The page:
Nonstick cooking spray (canola-based) $1.29
Turkey bacon $1.89
Splenda, in addition to their own brand of aspartame
Plain, nonfat yogurt
Sugar free "jello" and fat free pudding, in the refrigerated section $1.79 for 6 cups
Fat free "cool whip" 75 cents
Baked nacho tortilla chips $1.49
Mixaid (like Crystal Lite) $1.75
Lite mayo $1.49
Corn tortillas in the bread section, that I turn into baked chips myself, by slicing and baking, 89 cents
Sunflower seeds 39 cents
Tomato juice, large can 89 cents
No 1% milk; there's skim but I'm not wild about it
No reduced fat sour cream
No reduced fat sliced cheese
No vinegar besides white distilled (cookbooks say too harsh to be used in salad dressings)
Not much selection in bottled diet salad dressings
No flavored lite cream cheese, only plain
Diet frozen meals limited to "Lean Pocket" type wraps
Still and all, I think I'll find plenty to eat and lose weight. I'll try their diet dressings, and I'll try making some homemade ones calling for lemon juice rather than fancy vinegars.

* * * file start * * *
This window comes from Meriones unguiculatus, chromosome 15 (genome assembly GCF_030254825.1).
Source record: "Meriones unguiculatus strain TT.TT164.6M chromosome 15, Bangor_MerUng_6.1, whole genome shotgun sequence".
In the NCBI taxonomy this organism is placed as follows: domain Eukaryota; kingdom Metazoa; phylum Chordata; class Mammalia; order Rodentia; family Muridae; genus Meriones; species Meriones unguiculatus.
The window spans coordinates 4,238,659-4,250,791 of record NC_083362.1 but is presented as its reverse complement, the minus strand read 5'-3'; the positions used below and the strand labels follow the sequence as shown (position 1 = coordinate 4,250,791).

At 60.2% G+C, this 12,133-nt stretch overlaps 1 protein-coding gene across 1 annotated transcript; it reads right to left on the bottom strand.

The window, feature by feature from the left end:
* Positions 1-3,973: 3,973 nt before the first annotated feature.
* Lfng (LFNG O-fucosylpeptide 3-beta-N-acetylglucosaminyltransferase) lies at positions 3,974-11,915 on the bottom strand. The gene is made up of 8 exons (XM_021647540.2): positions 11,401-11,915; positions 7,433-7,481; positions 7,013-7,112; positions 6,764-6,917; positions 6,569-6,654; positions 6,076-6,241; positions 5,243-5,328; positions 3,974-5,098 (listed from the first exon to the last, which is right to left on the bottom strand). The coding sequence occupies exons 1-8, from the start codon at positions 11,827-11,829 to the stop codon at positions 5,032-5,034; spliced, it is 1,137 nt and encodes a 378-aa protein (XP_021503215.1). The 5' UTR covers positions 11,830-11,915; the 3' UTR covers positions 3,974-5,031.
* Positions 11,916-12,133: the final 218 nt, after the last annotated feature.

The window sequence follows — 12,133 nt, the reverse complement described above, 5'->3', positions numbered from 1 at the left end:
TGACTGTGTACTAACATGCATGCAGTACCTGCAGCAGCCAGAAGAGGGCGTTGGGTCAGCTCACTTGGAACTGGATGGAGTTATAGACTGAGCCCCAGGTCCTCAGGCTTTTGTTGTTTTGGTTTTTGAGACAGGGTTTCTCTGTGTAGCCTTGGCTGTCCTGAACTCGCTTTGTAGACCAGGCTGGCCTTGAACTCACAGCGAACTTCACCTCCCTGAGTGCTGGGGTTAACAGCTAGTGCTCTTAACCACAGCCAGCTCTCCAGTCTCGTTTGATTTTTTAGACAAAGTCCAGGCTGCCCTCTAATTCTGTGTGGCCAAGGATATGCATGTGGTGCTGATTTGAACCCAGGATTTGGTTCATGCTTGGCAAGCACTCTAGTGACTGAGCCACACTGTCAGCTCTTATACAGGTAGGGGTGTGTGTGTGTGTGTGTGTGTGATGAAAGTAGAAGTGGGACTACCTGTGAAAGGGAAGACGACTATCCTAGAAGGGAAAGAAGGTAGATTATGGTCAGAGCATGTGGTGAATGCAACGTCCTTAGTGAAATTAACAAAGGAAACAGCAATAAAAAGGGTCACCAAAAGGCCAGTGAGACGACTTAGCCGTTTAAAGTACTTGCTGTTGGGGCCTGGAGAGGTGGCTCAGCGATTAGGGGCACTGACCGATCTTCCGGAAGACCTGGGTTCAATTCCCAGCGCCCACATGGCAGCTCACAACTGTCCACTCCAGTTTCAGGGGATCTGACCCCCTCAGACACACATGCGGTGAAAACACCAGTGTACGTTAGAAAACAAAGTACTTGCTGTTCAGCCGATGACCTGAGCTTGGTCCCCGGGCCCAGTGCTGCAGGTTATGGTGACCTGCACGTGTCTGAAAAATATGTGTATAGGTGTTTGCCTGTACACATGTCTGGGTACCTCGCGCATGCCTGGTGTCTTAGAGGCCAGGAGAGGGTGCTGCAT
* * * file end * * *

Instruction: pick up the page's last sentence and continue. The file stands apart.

Sorry about the new colors--I was going for Springy, but it's hard to tell what a color will look like from those little squares!
Last night and again this morning, I took the time to sign up for some freebies, and signed up for some good ones. Purina One (again!), Good Life Recipe pet food, a free book on Windows Vista, and a CD-ROM of computer games from AARP.
I've been trying to do advance food prep more often, like hard-boiling eggs and cutting up veggies. Hopefully it will help with eating healthier as well as cutting down on food waste. So far so good--I've put it into some task scheduling software I got recently, and it does seem to be helping.